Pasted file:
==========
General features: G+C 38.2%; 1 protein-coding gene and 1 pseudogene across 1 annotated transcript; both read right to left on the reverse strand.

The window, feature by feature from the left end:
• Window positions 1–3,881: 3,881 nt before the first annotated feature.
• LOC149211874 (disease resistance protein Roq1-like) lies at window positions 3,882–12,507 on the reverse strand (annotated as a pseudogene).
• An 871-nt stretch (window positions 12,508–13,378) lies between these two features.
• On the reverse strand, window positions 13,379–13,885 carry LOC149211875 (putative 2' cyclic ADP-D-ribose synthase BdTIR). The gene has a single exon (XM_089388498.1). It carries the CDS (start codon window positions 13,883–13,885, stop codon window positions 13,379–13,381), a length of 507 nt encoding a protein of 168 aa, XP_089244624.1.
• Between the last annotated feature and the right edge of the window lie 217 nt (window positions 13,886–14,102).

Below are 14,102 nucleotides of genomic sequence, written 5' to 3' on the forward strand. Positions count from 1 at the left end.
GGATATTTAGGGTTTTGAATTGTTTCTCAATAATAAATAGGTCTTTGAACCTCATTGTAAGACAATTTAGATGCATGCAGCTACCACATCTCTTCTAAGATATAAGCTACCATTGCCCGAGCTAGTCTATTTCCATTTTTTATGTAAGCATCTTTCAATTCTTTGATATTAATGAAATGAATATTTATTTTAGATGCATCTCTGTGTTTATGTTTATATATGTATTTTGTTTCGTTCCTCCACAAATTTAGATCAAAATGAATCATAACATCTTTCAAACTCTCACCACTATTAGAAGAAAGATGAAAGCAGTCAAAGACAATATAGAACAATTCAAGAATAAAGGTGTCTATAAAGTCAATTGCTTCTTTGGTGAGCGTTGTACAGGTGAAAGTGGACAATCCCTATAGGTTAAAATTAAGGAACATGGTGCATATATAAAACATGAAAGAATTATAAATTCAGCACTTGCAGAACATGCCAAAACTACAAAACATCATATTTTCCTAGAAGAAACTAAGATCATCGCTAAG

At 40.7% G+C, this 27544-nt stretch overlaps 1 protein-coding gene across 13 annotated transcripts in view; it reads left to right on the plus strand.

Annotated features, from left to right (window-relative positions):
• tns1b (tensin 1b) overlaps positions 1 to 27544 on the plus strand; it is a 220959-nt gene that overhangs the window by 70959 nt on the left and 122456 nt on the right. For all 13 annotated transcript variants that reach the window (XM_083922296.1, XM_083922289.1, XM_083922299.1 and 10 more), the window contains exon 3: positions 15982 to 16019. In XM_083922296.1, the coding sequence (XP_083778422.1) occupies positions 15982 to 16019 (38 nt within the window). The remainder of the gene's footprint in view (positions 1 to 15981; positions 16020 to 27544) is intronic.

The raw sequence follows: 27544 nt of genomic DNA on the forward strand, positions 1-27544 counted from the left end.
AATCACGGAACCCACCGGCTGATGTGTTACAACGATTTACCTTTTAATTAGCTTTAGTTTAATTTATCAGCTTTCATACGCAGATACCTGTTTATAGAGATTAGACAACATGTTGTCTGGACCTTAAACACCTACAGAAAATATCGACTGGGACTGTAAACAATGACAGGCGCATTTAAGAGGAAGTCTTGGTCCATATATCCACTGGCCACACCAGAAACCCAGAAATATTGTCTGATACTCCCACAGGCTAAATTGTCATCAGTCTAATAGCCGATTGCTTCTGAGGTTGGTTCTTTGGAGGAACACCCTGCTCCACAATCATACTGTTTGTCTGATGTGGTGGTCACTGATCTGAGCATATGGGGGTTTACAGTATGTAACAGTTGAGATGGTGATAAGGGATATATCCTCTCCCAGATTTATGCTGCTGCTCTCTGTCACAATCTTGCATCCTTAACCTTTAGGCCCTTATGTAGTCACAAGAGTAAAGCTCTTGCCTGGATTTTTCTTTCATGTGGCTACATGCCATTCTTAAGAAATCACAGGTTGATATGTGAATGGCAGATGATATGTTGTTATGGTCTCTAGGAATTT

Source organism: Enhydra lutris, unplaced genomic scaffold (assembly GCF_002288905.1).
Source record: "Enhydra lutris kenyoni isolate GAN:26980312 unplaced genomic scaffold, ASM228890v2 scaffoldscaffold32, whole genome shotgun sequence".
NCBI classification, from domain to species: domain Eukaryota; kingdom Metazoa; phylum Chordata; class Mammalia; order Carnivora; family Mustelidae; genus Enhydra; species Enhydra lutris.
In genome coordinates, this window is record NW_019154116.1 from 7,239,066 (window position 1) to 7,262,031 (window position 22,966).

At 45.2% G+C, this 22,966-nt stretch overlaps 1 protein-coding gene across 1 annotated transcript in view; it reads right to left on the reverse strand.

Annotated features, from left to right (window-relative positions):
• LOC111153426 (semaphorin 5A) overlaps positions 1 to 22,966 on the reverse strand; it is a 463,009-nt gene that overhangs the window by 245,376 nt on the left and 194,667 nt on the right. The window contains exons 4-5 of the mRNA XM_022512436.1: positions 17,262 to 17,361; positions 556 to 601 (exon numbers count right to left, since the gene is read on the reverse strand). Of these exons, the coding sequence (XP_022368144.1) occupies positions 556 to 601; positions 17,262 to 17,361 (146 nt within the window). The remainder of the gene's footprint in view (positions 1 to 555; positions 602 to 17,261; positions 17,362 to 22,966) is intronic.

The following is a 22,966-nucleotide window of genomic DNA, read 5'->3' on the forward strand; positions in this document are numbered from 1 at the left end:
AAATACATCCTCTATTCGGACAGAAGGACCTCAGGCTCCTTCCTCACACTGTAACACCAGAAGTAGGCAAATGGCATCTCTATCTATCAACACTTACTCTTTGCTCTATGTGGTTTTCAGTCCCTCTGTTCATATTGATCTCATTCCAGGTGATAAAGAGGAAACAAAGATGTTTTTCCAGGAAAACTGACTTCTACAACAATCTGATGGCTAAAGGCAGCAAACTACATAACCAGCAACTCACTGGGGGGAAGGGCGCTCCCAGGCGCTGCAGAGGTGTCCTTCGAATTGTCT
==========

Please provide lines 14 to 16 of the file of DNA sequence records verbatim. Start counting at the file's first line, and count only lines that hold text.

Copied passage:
AATCACGGAACCCACCGGCTGATGTGTTACAACGATTTACCTTTTAATTAGCTTTAGTTTAATTTATCAGCTTTCATACGCAGATACCTGTTTATAGAGATTAGACAACATGTTGTCTGGACCTTAAACACCTACAGAAAATATCGACTGGGACTGTAAACAATGACAGGCGCATTTAAGAGGAAGTCTTGGTCCATATATCCACTGGCCACACCAGAAACCCAGAAATATTGTCTGATACTCCCACAGGCTAAATTGTCATCAGTCTAATAGCCGATTGCTTCTGAGGTTGGTTCTTTGGAGGAACACCCTGCTCCACAATCATACTGTTTGTCTGATGTGGTGGTCACTGATCTGAGCATATGGGGGTTTACAGTATGTAACAGTTGAGATGGTGATAAGGGATATATCCTCTCCCAGATTTATGCTGCTGCTCTCTGTCACAATCTTGCATCCTTAACCTTTAGGCCCTTATGTAGTCACAAGAGTAAAGCTCTTGCCTGGATTTTTCTTTCATGTGGCTACATGCCATTCTTAAGAAATCACAGGTTGATATGTGAATGGCAGATGATATGTTGTTATGGTCTCTAGGAATTT

Source organism: Enhydra lutris, unplaced genomic scaffold (assembly GCF_002288905.1).
Source record: "Enhydra lutris kenyoni isolate GAN:26980312 unplaced genomic scaffold, ASM228890v2 scaffoldscaffold32, whole genome shotgun sequence".